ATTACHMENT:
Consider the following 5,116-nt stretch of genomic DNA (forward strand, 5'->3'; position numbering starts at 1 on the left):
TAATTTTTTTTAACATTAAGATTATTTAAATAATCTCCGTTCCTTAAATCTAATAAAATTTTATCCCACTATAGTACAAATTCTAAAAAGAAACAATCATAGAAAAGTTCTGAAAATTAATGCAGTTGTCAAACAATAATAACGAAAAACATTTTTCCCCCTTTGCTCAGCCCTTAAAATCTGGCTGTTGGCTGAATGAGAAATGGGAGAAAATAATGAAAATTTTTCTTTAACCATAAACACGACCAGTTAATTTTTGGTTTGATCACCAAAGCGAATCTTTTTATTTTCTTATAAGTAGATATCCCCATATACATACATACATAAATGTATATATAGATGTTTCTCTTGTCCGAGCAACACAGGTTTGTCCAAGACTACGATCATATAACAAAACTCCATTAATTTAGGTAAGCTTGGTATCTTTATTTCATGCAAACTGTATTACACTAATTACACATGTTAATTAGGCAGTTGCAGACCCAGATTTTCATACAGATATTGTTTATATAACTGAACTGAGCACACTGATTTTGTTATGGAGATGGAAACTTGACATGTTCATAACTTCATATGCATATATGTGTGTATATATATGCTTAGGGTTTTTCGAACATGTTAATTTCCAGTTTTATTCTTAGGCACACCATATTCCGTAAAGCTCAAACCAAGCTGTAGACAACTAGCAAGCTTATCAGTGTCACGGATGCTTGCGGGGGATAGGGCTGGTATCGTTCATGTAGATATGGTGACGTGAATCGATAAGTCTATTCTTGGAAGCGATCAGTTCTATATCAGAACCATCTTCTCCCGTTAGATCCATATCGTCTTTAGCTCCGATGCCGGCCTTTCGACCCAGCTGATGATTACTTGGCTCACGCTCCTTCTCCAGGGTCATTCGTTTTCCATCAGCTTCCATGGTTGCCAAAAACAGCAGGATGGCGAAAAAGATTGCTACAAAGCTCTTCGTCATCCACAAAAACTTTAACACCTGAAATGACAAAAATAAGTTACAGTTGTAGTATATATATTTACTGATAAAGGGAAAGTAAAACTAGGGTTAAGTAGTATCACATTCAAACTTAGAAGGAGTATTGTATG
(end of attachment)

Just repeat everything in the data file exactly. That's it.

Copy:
Consider the following 5,116-nt stretch of genomic DNA (forward strand, 5'->3'; position numbering starts at 1 on the left):
TAATTTTTTTTAACATTAAGATTATTTAAATAATCTCCGTTCCTTAAATCTAATAAAATTTTATCCCACTATAGTACAAATTCTAAAAAGAAACAATCATAGAAAAGTTCTGAAAATTAATGCAGTTGTCAAACAATAATAACGAAAAACATTTTTCCCCCTTTGCTCAGCCCTTAAAATCTGGCTGTTGGCTGAATGAGAAATGGGAGAAAATAATGAAAATTTTTCTTTAACCATAAACACGACCAGTTAATTTTTGGTTTGATCACCAAAGCGAATCTTTTTATTTTCTTATAAGTAGATATCCCCATATACATACATACATAAATGTATATATAGATGTTTCTCTTGTCCGAGCAACACAGGTTTGTCCAAGACTACGATCATATAACAAAACTCCATTAATTTAGGTAAGCTTGGTATCTTTATTTCATGCAAACTGTATTACACTAATTACACATGTTAATTAGGCAGTTGCAGACCCAGATTTTCATACAGATATTGTTTATATAACTGAACTGAGCACACTGATTTTGTTATGGAGATGGAAACTTGACATGTTCATAACTTCATATGCATATATGTGTGTATATATATGCTTAGGGTTTTTCGAACATGTTAATTTCCAGTTTTATTCTTAGGCACACCATATTCCGTAAAGCTCAAACCAAGCTGTAGACAACTAGCAAGCTTATCAGTGTCACGGATGCTTGCGGGGGATAGGGCTGGTATCGTTCATGTAGATATGGTGACGTGAATCGATAAGTCTATTCTTGGAAGCGATCAGTTCTATATCAGAACCATCTTCTCCCGTTAGATCCATATCGTCTTTAGCTCCGATGCCGGCCTTTCGACCCAGCTGATGATTACTTGGCTCACGCTCCTTCTCCAGGGTCATTCGTTTTCCATCAGCTTCCATGGTTGCCAAAAACAGCAGGATGGCGAAAAAGATTGCTACAAAGCTCTTCGTCATCCACAAAAACTTTAACACCTGAAATGACAAAAATAAGTTACAGTTGTAGTATATATATTTACTGATAAAGGGAAAGTAAAACTAGGGTTAAGTAGTATCACATTCAAACTTAGAAGGAGTATTGTATG